Google’s Tango augmented reality platform is getting its first real-world application with the Lenovo Phab 2 Pro. We’re venturing into a territory that’s largely unknown, and the Phab 2 Pro is the first of its kind: a phone built around the idea that augmented reality can be more than just a novelty. What does the Phab 2 Pro say about the future of Tango and the phones produced to support it? Read on for our full review.
When you open up the Phab 2 Pro’s box for the first time, it immediately becomes clear that it deserves the “phablet” moniker. This phone is absolutely huge, with a display that comes in at 6.4-inches. It’s easily the largest phone I’ve ever held, and that certainly takes some adjusting to if you’re used to using anything with a screen south of six inches.
On top of that, at 9.14 ounces, it’s also one of the heaviest phones I’ve ever used. I don’t have a problem with the added weight, but some might – when the size and weight are counted together, it will definitely feel unwieldy to some.
I tested the Gunmetal Gray version of the Phab 2 Pro, though the phone also comes in Champagne Gold. I think I prefer the Champagne Gold color, but there’s nothing wrong with Gunmetal Gray. The phone as a piece of electronics design doesn’t do a whole lot to catch the eye, but as a result, it has an unoffensive look that doesn’t make it stand out like a sore thumb.
The volume rocker and the sleep/wake/power button are situated along the right side of the device, with the fingerprint scanner around the back. Those of you who use a Pixel, V20, or G5 will likely be comfortable with a rear-facing fingerprint scanner, though it should be noted that this button doesn’t serve any other purpose.
Unlike the V20, you can’t press this button to turn the screen off, which is both strange and refreshing. While I’ve tried pressing it more times that I’d like to admit, the Phab 2 Pro avoids an annoying problem I had with the V20, where I’d lock the screen and then immediately unlock it because I let my finger linger on the button just a split second too long.
The scanner is also situated closer to the middle of the device than many of you will be used to, and given the extra sensors on the back that can get confusing. I found myself placing my finger on the motion sensor instead of the scanner, only to realize my mistake as I stood there wondering why my phone wasn’t unlocking. It isn’t the end of the world, but it is another thing to get acclimated to as you make the jump to the Phab 2 Pro.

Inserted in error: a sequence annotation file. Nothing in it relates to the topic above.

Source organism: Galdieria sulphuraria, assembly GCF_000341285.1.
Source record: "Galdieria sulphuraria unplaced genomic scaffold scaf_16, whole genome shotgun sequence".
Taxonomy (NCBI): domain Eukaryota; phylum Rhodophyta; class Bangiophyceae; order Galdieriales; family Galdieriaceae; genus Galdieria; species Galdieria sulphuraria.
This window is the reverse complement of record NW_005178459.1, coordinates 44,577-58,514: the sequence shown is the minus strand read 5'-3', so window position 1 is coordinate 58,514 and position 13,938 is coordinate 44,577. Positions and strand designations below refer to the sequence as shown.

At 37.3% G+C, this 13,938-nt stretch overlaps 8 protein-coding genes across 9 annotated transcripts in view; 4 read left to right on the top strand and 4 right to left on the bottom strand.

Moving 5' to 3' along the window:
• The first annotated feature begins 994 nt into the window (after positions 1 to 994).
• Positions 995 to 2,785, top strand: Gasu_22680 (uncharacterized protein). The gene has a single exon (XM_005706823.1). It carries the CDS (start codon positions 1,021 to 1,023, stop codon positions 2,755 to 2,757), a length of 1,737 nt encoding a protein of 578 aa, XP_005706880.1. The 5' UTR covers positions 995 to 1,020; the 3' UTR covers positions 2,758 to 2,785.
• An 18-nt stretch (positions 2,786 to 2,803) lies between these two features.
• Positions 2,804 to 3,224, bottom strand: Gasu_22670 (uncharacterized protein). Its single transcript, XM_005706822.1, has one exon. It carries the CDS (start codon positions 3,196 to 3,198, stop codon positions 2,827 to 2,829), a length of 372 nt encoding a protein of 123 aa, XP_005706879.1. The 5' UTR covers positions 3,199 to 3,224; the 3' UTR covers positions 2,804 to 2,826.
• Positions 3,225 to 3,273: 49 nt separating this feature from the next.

Overall, though, the fairly by-the-books design hides just how important it is as a device. That isn’t necessarily a bad thing – a phone’s functionality is far more important than any kind of statement it makes, after all – but those looking for an attention-getter probably won’t find it in the Phab 2 Pro. Its design won’t turn heads, but its size definitely will. I feel I need to stress again just how massive this phone is, because it’s honestly too big to use comfortably in some situations. I’m a six-foot-four behemoth in nearly every sense of the word, and it’s too big even for me. Have a look at the Phab 2 Pro side-by-side with the LG V20 to get a better sense of what I’m talking about:
The Phab 2 Pro makes the V20 look small, and the V20 is just on the cusp of what I would consider to be a comfortable size. Unless you’re LeBron James, there’s no chance you’re going to use the Phab 2 Pro with one hand. Considering the aluminum back makes this one slippery phone, trying to grapple with it only using one hand is just asking for tears. Assuming you don’t just drop it straight away, using it one-handed will only be an exercise in frustration as you inevitably open other apps or back out of active ones trying to reach for something.
At the end of the day, aesthetics aren’t everything. A phone can take some missteps in the design department but still be a homerun thanks to its hardware and the show it puts on. Unfortunately, the Phab 2 Pro’s hardware is only middling in terms of power, and while that’s okay for now, it has some negative implications for getting years of use out of it.
First, let’s start off with the good: the Phab 2 Pro’s display is solid all around. Lenovo went with a 6.4-inch 2560×1440 IPS Assertive display, and for the most part, I think it’s successful. In general, colors look nice and the brightness range is good. At 50% brightness, things still look plenty bright, and I didn’t have any issues using the phone in broad daylight. That’s always a bonus.
The Phab 2 Pro also features an appropriately large battery. To test the 4,050 mAh battery that resides within the Phab 2 Pro, I put screen brightness down to 50% and began streaming video over WiFi. It was five hours before the battery made it to 50%, which is a pretty excellent result. With that in mind, streaming video and using augmented reality apps that are camera and CPU-intensive are different things, but 4,050 mAh should be enough to give you plenty of AR time before you need to plug it in for more juice.
Lenovo has included a quick charge feature with the Phab 2 Pro, and with the device turned off, I was able to bring it from 0% all the way up to 100% in just under an hour and a half. That’s a solid recharge time (it’s on a similar level to my Galaxy S7 and the LG V20), but I’m disappointed to see that it uses regular micro USB instead of USB-C. If for no other reason than the fact that USB-C is reversible, it would have been nice to have.